The trial court granted State Farm's motion for summary judgment based on the terms of the policy and Florida's lex loci contractus rule of comity. That rule provides that the law of the place where the contract was executed governs the insurance contract.
On review, the Second District Court of Appeal acknowledged that, under the lex loci rule, Indiana law would apply to the Indiana automobile insurance contract. The court invoked the public policy exception, however, to nullify the policy term that would have prohibited recovery on the underinsured benefits claim and thus apply Florida law allowing recovery. Id. at 1112.
Indiana and Florida define underinsurance differently. Compare Ind. Code § 27-7-5-4 (West 2003) with § 627.727(1), Fla. Stat. (1999). Further, Florida does not allow underinsurance coverage to be reduced by setoff against other coverage, while Indiana law does. Compare Ind. Code § 27-7-5-5 (2004) with § 627.727(1), Fla. Stat. (1999). Accordingly, compensation was available under Florida law that was not available under Indiana law and the terms of the policy.
The Second District held that the exception applies Florida law to insurance contracts when Florida has a "significant connection to the insurance coverage and when the insurance company has reasonable notice that the persons and risks covered by the insurance policy are centered in Florida." Id. at 1110 (footnote omitted). The court concluded that the Roaches could invoke the public policy exception based on "Florida's connection to the [Hodges'] insurance coverage." Id. at 1111. Examining this connection, the district court described the Hodges as winter residents or "snow birds," which the court defined as "those who spend substantially less time in Florida than year-round residents but who reside in our state with a significant degree of permanence." Id. at 1111, 1108. Based on the Hodges' ownership of a Florida home, their residence here for "approximately five and one-half months every year" since 1993, and their garaging one of their cars here at the time of the accident, the court found the Hodges had "established a significant degree of permanency" in Florida. Id. at 1112. The court remanded the case for consideration of disputed issues of fact, such as whether the insurer had "reasonable notice of Florida's connection" to the Hodges' vehicle. Id. at 1111-13. The court also certified the question we address here. Id. at 1113.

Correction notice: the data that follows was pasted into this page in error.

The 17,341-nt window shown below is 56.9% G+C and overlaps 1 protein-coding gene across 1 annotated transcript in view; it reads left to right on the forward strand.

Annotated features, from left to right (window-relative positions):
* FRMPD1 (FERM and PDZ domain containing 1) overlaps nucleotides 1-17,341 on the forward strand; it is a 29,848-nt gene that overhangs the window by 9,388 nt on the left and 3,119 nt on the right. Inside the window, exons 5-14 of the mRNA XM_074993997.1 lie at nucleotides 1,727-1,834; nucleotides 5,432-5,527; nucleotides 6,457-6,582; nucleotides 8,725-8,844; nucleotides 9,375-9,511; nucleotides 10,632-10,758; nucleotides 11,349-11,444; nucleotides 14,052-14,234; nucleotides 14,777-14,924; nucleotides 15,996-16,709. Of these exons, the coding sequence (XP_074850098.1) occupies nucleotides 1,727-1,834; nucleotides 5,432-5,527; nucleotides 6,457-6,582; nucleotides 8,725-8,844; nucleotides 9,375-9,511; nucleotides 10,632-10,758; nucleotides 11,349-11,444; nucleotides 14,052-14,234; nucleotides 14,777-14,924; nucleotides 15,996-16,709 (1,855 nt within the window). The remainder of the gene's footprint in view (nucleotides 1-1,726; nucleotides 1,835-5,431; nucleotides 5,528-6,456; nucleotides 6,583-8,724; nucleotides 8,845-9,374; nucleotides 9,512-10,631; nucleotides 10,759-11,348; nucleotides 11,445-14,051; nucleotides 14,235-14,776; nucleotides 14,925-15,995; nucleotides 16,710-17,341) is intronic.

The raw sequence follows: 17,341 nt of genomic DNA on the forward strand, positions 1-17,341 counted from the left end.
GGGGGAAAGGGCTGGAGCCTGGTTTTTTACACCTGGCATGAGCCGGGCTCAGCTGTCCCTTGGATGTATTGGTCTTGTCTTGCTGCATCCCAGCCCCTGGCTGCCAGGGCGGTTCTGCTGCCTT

II. LEX LOCI CONTRACTUS AND THE PUBLIC POLICY EXCEPTION
Before we answer the certified question, we must first review the rule of lex loci contractus, the parameters of its public policy exception, and how the exception has been applied.
A. The Rule of Lex Loci Contractus
For reasons we have previously explained, we apply different choice of law rules to different areas of the law. For example, with respect to torts and statutes of limitation, we have abandoned the rule that the applicable substantive law is the law of the state where the injury occurred — i.e., lex loci delicti — in favor of a flexible test to determine which state has the most significant relationships to the cause of action. See Bishop v. Fla. Specialty Paint Co., 389 So.2d 999, 1001 (Fla. 1980) ("[W]e now adopt the `significant relationships test' as set forth in the Restatement (Second) of Conflict of Laws §§ 145-146 (1971)."); Bates v. Cook, Inc., 509 So.2d 1112, 1114-15 (Fla. 1987) ("We are now convinced that just as in the case of other issues of substantive law, the significant relationships test should be used to decide conflicts of law questions concerning the statute of limitations.").